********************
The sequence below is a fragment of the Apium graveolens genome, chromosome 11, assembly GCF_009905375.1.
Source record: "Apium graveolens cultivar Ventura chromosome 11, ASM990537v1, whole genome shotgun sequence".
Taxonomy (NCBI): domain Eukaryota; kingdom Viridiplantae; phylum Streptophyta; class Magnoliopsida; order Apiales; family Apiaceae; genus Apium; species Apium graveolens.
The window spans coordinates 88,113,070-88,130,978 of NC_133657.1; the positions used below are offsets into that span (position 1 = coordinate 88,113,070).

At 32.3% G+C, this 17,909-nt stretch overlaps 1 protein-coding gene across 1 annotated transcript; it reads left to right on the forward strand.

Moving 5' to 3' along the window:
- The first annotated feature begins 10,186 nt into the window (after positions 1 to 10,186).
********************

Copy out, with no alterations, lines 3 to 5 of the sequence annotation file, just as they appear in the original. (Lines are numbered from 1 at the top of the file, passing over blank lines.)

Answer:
Taxonomy (NCBI): domain Eukaryota; kingdom Viridiplantae; phylum Streptophyta; class Magnoliopsida; order Apiales; family Apiaceae; genus Apium; species Apium graveolens.
The window spans coordinates 88,113,070-88,130,978 of NC_133657.1; the positions used below are offsets into that span (position 1 = coordinate 88,113,070).

At 32.3% G+C, this 17,909-nt stretch overlaps 1 protein-coding gene across 1 annotated transcript; it reads left to right on the forward strand.